Money and my Return to the Penh.
I recently travelled back to my favourite city, Phnom Penh, to catch-up with old friends and relax for a weekend. But being my usual self I was unable to resist the temptation to just relax, instead opting to explore the success of WING Money in and around the various eco-systems that make up Phnom Penh.
One of my local Khmer friends picked us up from the airport early on the Saturday morning and first impressions were strong, WING Cash Express signs were everywhere on the road between the airport and the city’s tourist centre, River Front. WING was been strong enough that they’ve managed to sign six of the eight Mobile Operators as channel partners, a task no other bank in the world has managed. Leaving off the country’s number one operator; Mobitel who recently launched their own Mobile Money service after receiving a Mobile Money for the unbanked grant from the GSMA MMU Fund. However Mobitel’s number one position is quickly coming under threat as new comer metfone (Viettel) continues to take large chunks of market share right across Cambodia. Mobitel has seen some interesting coverage in the press after self-electing that their service was not banking and did not need oversight from Cambodia’s central bank.
WING has been live now for almost a year and half, and it doesn’t take long to gain and understanding of just how successful their growth has been. While enjoying one of my old favourite food places in street 278, I got talking to Chantou (named changed for privacy), a waitress in an expat distract of Phnom Penh, whose family live in a province a few hours out of Phnom Penh called Kampong Cham. Chantou works two waitressing jobs doing an average of 12 to 14 hours work six days a week to earn enough money to support herself and her family. As the family’s sole bread winner she carries a huge responsibility. She loves working as a waitress mainly because she gets to meet lots of western people (barrangs) who she can practise her English and she likes English men. Until recently Chantou would either travel herself or send money home through Cambodia’s ‘private’ bus system, which on occasions wouldn’t make it to her mother. She tells me WING has been a great help, as she can now send money home directly from her phone. She can also be certain that money is being spent appropriately by directly paying for services, such as pre-paid airtime or electricity bills. Small stories like this warm my heart, as I hear directly from those that benefit from the availability of Mobile FS.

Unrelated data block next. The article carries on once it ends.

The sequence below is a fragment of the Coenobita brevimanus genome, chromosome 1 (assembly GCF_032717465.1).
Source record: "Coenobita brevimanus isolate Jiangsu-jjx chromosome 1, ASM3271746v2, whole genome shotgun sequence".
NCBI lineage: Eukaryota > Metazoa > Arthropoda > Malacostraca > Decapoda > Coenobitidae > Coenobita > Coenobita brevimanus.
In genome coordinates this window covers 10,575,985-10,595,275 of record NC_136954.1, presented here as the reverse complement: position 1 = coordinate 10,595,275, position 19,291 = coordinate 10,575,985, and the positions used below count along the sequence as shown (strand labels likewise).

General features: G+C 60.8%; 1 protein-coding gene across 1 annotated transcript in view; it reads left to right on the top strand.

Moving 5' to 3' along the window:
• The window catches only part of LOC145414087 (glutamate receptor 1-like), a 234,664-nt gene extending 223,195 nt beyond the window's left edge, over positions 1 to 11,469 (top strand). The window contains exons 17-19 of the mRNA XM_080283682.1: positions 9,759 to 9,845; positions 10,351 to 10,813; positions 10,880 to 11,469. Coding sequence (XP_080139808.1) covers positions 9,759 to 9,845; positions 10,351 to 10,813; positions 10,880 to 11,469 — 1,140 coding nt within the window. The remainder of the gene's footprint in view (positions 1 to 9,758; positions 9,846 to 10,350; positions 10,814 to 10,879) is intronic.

I also had the pleasure of catching up with WING acting Managing Director, David Kleiman, and I was pleased to hear of the progress WING has made over time. WING is now present in all 27 provinces of Cambodia, bringing services to people that previously paid a premium for basic financial services. David welcomes Mobitel’s competition, and feels it will further develop the adoption rates of the country and hopes that Mobitel’s size will help persuade the Central Bank to allowed US Dollar transactions, a key sticking point in an economy dominated by the presence of the Dollar.
If I had more time I would have loved to jump on a dirt bike and head out into the provinces to see WING first had in rural communities, but that that will have to wait for my next trip once I have brushed up on my Khmer language skills. WING will always hold a special place in my heart and I wish the team there all the best for the future.